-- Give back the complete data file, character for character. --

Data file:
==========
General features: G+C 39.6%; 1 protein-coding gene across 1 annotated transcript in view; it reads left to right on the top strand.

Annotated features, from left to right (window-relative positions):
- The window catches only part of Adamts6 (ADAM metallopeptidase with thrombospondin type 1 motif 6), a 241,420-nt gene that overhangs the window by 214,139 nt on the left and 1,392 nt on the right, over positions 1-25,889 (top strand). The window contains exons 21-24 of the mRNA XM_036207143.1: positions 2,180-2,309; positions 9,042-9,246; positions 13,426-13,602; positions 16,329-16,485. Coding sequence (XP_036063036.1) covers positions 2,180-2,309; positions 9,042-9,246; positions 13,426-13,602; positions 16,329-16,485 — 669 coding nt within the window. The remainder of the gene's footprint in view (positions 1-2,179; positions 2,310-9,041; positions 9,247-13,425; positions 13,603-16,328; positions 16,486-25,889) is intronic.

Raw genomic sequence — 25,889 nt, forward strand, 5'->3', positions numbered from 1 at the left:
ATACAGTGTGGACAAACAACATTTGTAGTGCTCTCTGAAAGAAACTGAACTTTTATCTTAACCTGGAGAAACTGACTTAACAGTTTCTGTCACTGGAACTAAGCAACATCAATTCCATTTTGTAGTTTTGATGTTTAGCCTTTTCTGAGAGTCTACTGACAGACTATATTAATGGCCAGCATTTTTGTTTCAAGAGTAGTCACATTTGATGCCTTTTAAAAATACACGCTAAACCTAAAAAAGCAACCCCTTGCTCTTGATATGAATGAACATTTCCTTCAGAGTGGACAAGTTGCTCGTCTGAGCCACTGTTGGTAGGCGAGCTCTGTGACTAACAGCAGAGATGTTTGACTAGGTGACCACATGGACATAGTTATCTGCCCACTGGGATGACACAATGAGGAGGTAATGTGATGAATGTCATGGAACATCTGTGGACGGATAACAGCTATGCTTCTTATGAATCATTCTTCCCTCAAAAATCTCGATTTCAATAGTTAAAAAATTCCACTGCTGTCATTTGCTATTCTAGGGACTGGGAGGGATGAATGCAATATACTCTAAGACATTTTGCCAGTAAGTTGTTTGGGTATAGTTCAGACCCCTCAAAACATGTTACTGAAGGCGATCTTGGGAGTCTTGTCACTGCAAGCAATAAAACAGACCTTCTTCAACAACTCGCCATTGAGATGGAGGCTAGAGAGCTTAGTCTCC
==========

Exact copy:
General features: G+C 39.6%; 1 protein-coding gene across 1 annotated transcript in view; it reads left to right on the top strand.

Annotated features, from left to right (window-relative positions):
- The window catches only part of Adamts6 (ADAM metallopeptidase with thrombospondin type 1 motif 6), a 241,420-nt gene that overhangs the window by 214,139 nt on the left and 1,392 nt on the right, over positions 1-25,889 (top strand). The window contains exons 21-24 of the mRNA XM_036207143.1: positions 2,180-2,309; positions 9,042-9,246; positions 13,426-13,602; positions 16,329-16,485. Coding sequence (XP_036063036.1) covers positions 2,180-2,309; positions 9,042-9,246; positions 13,426-13,602; positions 16,329-16,485 — 669 coding nt within the window. The remainder of the gene's footprint in view (positions 1-2,179; positions 2,310-9,041; positions 9,247-13,425; positions 13,603-16,328; positions 16,486-25,889) is intronic.

Raw genomic sequence — 25,889 nt, forward strand, 5'->3', positions numbered from 1 at the left:
ATACAGTGTGGACAAACAACATTTGTAGTGCTCTCTGAAAGAAACTGAACTTTTATCTTAACCTGGAGAAACTGACTTAACAGTTTCTGTCACTGGAACTAAGCAACATCAATTCCATTTTGTAGTTTTGATGTTTAGCCTTTTCTGAGAGTCTACTGACAGACTATATTAATGGCCAGCATTTTTGTTTCAAGAGTAGTCACATTTGATGCCTTTTAAAAATACACGCTAAACCTAAAAAAGCAACCCCTTGCTCTTGATATGAATGAACATTTCCTTCAGAGTGGACAAGTTGCTCGTCTGAGCCACTGTTGGTAGGCGAGCTCTGTGACTAACAGCAGAGATGTTTGACTAGGTGACCACATGGACATAGTTATCTGCCCACTGGGATGACACAATGAGGAGGTAATGTGATGAATGTCATGGAACATCTGTGGACGGATAACAGCTATGCTTCTTATGAATCATTCTTCCCTCAAAAATCTCGATTTCAATAGTTAAAAAATTCCACTGCTGTCATTTGCTATTCTAGGGACTGGGAGGGATGAATGCAATATACTCTAAGACATTTTGCCAGTAAGTTGTTTGGGTATAGTTCAGACCCCTCAAAACATGTTACTGAAGGCGATCTTGGGAGTCTTGTCACTGCAAGCAATAAAACAGACCTTCTTCAACAACTCGCCATTGAGATGGAGGCTAGAGAGCTTAGTCTCC